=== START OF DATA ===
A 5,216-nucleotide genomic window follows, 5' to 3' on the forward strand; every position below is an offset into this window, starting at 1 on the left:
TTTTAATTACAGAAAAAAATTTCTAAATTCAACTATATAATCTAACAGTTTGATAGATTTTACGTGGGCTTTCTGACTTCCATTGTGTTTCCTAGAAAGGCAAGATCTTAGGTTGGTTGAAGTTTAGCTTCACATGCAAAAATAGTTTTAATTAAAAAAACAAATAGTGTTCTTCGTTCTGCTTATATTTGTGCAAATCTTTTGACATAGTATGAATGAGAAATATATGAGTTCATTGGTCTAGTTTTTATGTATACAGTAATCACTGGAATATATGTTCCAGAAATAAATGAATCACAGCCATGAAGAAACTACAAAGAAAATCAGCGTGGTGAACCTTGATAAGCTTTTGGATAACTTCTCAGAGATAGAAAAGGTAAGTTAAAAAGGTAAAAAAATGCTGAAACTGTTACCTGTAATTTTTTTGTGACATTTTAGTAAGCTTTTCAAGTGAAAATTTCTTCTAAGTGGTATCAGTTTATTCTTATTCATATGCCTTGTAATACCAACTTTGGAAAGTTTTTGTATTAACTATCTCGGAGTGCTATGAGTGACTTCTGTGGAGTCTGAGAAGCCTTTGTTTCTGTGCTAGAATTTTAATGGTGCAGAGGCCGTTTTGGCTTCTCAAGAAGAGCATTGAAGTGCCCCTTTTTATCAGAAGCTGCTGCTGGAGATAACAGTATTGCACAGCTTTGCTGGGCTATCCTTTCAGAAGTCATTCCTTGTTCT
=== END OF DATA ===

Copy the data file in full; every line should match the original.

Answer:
A 5,216-nucleotide genomic window follows, 5' to 3' on the forward strand; every position below is an offset into this window, starting at 1 on the left:
TTTTAATTACAGAAAAAAATTTCTAAATTCAACTATATAATCTAACAGTTTGATAGATTTTACGTGGGCTTTCTGACTTCCATTGTGTTTCCTAGAAAGGCAAGATCTTAGGTTGGTTGAAGTTTAGCTTCACATGCAAAAATAGTTTTAATTAAAAAAACAAATAGTGTTCTTCGTTCTGCTTATATTTGTGCAAATCTTTTGACATAGTATGAATGAGAAATATATGAGTTCATTGGTCTAGTTTTTATGTATACAGTAATCACTGGAATATATGTTCCAGAAATAAATGAATCACAGCCATGAAGAAACTACAAAGAAAATCAGCGTGGTGAACCTTGATAAGCTTTTGGATAACTTCTCAGAGATAGAAAAGGTAAGTTAAAAAGGTAAAAAAATGCTGAAACTGTTACCTGTAATTTTTTTGTGACATTTTAGTAAGCTTTTCAAGTGAAAATTTCTTCTAAGTGGTATCAGTTTATTCTTATTCATATGCCTTGTAATACCAACTTTGGAAAGTTTTTGTATTAACTATCTCGGAGTGCTATGAGTGACTTCTGTGGAGTCTGAGAAGCCTTTGTTTCTGTGCTAGAATTTTAATGGTGCAGAGGCCGTTTTGGCTTCTCAAGAAGAGCATTGAAGTGCCCCTTTTTATCAGAAGCTGCTGCTGGAGATAACAGTATTGCACAGCTTTGCTGGGCTATCCTTTCAGAAGTCATTCCTTGTTCT